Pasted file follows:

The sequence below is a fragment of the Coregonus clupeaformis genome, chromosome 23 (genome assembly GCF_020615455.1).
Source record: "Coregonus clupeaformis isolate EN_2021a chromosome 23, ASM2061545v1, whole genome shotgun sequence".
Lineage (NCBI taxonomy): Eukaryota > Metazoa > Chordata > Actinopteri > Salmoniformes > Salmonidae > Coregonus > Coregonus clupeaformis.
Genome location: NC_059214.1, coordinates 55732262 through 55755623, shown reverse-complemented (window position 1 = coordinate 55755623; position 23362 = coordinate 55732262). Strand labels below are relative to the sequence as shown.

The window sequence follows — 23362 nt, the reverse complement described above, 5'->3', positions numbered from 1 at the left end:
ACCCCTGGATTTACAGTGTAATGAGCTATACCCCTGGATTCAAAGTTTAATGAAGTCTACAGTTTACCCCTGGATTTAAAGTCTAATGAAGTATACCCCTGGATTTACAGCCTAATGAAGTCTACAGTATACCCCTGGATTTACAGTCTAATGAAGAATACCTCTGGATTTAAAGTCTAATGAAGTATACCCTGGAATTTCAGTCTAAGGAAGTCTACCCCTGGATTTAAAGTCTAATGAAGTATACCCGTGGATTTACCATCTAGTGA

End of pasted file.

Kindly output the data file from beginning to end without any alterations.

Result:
The sequence below is a fragment of the Coregonus clupeaformis genome, chromosome 23 (genome assembly GCF_020615455.1).
Source record: "Coregonus clupeaformis isolate EN_2021a chromosome 23, ASM2061545v1, whole genome shotgun sequence".
Lineage (NCBI taxonomy): Eukaryota > Metazoa > Chordata > Actinopteri > Salmoniformes > Salmonidae > Coregonus > Coregonus clupeaformis.
Genome location: NC_059214.1, coordinates 55732262 through 55755623, shown reverse-complemented (window position 1 = coordinate 55755623; position 23362 = coordinate 55732262). Strand labels below are relative to the sequence as shown.

The window sequence follows — 23362 nt, the reverse complement described above, 5'->3', positions numbered from 1 at the left end:
ACCCCTGGATTTACAGTGTAATGAGCTATACCCCTGGATTCAAAGTTTAATGAAGTCTACAGTTTACCCCTGGATTTAAAGTCTAATGAAGTATACCCCTGGATTTACAGCCTAATGAAGTCTACAGTATACCCCTGGATTTACAGTCTAATGAAGAATACCTCTGGATTTAAAGTCTAATGAAGTATACCCTGGAATTTCAGTCTAAGGAAGTCTACCCCTGGATTTAAAGTCTAATGAAGTATACCCGTGGATTTACCATCTAGTGA